Training ensures that crews remain familiar with protective equipment and procedures during CBRN attacks. (Pic: Staff Sgt Crystal Housman, US Air National Guard)

The US Department of Homeland Security’s Countering Weapons of Mass Destruction (CWMD) Office has expanded it ‘Securing the Cities’ (STC) programme to Boston and New Orleans, to assist these regions to detect, analyse and report nuclear and other radioactive materials. 

“We are committed to working with state, local, tribal, and territorial governments across the country to help them safeguard their communities,” said Homeland Security Secretary, Alejandro N. Mayorkas. He said that the STC programme enables the Department of Homeland Security (DHS) and its partners to focus on the threat of radiological and nuclear terrorism, adding that it will be expanded in the coming years.

The STC programme seeks to reduce the risk of a successful deployment of radiological or nuclear weapons against major metropolitan areas in the USA. Through this project, the Department provides radiological and nuclear detection equipment, training, exercise support, and operational and technical subject matter expertise through cooperative agreement grants.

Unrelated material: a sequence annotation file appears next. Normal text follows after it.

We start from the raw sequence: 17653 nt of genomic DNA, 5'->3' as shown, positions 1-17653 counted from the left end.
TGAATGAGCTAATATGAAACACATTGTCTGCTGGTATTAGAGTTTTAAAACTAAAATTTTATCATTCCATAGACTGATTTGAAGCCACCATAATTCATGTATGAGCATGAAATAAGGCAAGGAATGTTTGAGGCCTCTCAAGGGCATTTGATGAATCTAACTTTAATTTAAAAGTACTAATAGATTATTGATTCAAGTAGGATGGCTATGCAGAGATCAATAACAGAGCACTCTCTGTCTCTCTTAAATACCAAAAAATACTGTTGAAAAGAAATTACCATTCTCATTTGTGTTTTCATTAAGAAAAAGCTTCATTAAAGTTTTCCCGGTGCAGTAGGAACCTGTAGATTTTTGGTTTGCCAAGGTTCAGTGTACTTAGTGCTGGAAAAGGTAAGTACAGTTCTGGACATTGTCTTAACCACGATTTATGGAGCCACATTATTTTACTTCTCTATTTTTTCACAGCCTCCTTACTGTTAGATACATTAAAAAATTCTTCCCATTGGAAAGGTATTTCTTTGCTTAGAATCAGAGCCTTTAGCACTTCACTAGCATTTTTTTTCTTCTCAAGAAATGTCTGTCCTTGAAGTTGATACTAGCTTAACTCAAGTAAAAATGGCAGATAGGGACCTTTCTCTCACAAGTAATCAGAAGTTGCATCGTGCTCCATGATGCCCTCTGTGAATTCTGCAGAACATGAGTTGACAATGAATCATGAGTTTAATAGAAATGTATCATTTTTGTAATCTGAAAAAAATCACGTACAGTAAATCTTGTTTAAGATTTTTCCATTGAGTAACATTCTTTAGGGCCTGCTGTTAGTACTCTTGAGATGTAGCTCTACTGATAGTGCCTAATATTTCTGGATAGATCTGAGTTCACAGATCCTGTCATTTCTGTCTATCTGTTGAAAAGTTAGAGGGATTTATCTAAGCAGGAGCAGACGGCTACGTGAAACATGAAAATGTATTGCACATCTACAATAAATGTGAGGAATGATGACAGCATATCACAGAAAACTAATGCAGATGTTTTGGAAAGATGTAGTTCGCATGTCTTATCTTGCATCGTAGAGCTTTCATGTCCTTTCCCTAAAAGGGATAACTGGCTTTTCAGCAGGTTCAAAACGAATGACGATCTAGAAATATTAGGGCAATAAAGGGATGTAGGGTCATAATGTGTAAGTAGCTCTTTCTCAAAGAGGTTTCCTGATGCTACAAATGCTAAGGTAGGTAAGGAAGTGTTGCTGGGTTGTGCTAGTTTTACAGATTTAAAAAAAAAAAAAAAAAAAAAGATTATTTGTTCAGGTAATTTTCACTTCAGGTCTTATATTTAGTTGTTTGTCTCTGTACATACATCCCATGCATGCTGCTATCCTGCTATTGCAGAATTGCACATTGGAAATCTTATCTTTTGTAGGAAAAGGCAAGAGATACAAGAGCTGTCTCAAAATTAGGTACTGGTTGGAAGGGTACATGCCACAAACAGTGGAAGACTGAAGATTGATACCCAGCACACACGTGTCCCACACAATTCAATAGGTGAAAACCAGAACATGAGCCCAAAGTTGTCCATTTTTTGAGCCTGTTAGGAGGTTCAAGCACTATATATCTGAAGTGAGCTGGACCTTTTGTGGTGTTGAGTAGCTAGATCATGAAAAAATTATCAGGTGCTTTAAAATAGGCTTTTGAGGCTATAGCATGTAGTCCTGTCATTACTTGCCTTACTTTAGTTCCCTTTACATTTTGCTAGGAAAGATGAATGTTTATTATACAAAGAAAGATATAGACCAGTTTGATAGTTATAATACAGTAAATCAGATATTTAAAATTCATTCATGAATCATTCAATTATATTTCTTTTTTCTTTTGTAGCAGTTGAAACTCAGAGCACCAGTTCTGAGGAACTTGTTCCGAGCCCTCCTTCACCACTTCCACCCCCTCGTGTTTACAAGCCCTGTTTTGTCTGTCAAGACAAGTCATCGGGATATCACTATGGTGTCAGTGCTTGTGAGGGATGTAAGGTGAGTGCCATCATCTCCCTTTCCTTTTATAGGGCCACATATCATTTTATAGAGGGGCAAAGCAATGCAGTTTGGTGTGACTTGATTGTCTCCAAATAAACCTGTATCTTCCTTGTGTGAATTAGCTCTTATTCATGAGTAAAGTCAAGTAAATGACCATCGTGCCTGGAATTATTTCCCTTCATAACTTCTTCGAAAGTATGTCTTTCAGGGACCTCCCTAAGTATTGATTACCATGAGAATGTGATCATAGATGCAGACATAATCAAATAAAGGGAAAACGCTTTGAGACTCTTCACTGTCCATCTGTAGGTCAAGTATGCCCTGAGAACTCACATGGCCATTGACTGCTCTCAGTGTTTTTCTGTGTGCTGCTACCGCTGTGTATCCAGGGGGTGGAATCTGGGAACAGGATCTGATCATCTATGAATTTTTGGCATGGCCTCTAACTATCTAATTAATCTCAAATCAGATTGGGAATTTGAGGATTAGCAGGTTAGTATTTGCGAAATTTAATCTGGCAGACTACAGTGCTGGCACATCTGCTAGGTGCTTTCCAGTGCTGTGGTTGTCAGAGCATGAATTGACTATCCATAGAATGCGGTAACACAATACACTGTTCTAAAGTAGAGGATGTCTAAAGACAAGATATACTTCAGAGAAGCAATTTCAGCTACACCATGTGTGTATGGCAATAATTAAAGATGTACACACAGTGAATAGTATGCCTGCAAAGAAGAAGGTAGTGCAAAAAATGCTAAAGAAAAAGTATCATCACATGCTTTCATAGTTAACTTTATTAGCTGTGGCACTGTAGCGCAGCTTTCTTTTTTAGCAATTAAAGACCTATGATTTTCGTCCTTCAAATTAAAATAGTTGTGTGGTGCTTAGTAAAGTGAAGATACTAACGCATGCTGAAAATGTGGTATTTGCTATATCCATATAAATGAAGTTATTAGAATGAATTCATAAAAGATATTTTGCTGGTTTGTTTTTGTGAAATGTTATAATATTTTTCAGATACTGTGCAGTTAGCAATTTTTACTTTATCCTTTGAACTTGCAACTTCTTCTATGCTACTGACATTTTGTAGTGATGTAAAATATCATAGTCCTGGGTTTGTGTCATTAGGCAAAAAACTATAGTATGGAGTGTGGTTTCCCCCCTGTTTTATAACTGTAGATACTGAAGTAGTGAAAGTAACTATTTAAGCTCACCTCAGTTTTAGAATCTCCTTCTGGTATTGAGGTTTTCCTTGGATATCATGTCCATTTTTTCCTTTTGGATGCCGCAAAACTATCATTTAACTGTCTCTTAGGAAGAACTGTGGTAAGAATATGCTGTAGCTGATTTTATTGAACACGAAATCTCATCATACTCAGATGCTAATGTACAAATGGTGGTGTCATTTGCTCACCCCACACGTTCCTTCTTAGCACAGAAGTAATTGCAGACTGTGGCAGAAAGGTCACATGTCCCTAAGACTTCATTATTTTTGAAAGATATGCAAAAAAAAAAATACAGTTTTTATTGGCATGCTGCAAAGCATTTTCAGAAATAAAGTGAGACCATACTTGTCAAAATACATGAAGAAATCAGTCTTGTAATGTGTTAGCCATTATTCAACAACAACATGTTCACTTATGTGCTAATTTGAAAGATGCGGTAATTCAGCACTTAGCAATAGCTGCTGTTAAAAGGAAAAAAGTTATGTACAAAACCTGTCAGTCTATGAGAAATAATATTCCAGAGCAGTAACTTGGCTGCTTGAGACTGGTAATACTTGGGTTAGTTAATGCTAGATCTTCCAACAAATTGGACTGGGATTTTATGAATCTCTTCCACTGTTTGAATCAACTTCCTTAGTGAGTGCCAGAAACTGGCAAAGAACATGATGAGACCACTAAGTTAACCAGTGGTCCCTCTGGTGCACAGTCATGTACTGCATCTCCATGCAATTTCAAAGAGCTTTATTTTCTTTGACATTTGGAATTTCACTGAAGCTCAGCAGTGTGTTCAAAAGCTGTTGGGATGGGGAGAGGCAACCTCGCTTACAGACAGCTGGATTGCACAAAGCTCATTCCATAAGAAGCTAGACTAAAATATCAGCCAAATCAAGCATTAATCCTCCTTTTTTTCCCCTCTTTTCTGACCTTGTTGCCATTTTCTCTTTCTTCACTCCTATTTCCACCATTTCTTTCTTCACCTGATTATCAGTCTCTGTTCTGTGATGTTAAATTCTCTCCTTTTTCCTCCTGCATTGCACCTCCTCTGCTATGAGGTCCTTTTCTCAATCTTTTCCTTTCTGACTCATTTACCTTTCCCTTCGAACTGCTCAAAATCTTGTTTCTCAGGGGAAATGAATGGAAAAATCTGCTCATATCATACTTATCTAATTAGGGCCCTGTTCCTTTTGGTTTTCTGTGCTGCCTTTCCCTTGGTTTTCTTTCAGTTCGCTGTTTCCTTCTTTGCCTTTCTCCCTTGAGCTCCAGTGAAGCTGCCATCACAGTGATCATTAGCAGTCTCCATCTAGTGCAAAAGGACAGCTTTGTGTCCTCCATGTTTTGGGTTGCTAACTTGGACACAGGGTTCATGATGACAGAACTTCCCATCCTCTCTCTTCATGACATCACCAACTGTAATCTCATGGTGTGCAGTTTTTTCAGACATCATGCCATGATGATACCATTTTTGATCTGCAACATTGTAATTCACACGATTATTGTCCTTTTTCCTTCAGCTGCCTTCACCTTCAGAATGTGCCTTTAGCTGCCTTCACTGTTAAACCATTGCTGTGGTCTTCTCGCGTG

Both Boston and New Orleans will be initially funded $2m for planning and analysis, while future grants will enable these cities to work with the CWMD office to build robust capabilities.

The STC programme first started in 2006 as a pilot project for the New York City/Jersey City/Newark region before expanding to the Los Angeles/Long Beach region in 2012, the National Capital Region in 2014, the Houston region in 2015, and the Chicago area in 2016.

The CWMD Act of 2018 formally authorised the STC programme and provided for this expansion, which saw DHS more than double the number of cities by rolling out the project in Atlanta, Denver, Miami, Phoenix, San Francisco and Seattle regions.